The reason why that thought had occurred to me that night is because I am frustrated with my yoga right now. It's in a different state from what it used to be, and that is difficult to accept. I was very lucky for a very long time to have yoga as my full-time job. I owned the studio, and there are definite teaching and practicing perks to that role. I taught many times a week, often even many times a day, to students I had gotten to know after years of bonding. I knew some of their practices as well as I knew my own. Whenever I wasn't teaching, I could have my own practice (and it would often last 2, 3, 4 hours) or write for multiple blogs or study/prepare for upcoming classes or seek out new trainings for myself or be a student in someone else's class. It was a fulfilling privilege.
Don't hear me wrong; I am definitely not saying that I'm currently unfulfilled or unprivileged. I have been welcomed into a new community of wonderful teachers and students, and am very much enjoying the opportunities to grow within all new circumstances. However, for the first time in a long time, I have to have one of those "real jobs." I spend 40 hours a week clocked in doing what other people tell me to do. I know I know most of you do, too. And lots of people who want that don't have it. I promise I am not complaining about having a job; I am grateful for my paycheck and for all that it provides me. I am simply acknowledging that my reality has shifted, and it doesn't always feel good.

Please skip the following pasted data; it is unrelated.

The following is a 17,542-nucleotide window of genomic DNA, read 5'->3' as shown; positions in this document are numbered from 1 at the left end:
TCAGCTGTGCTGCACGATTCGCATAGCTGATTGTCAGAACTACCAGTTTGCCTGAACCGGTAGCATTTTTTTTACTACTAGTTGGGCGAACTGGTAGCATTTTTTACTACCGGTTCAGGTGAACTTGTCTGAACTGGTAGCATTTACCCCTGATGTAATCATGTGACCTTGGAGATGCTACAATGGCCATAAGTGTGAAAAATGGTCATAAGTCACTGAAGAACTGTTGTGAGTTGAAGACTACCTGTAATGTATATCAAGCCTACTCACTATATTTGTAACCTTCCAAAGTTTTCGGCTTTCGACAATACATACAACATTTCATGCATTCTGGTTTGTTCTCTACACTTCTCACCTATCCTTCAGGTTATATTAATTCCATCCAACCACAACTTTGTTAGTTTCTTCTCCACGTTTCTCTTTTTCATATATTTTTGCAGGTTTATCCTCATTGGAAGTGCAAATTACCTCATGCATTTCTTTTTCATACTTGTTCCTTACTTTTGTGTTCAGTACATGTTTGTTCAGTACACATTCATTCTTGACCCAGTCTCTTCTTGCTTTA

The truth is that yoga defines me. It is necessary. Not in the sense that a single pose or lack-thereof makes or breaks my sadhana. Or that it is a rigid or static thing for me. The individual everyday activities of yoga are not defining. They change, ebb and flow, strengthen and weaken, transform and evolve. But the presence of Yoga is critical to My Big Picture. Preferably more often than not.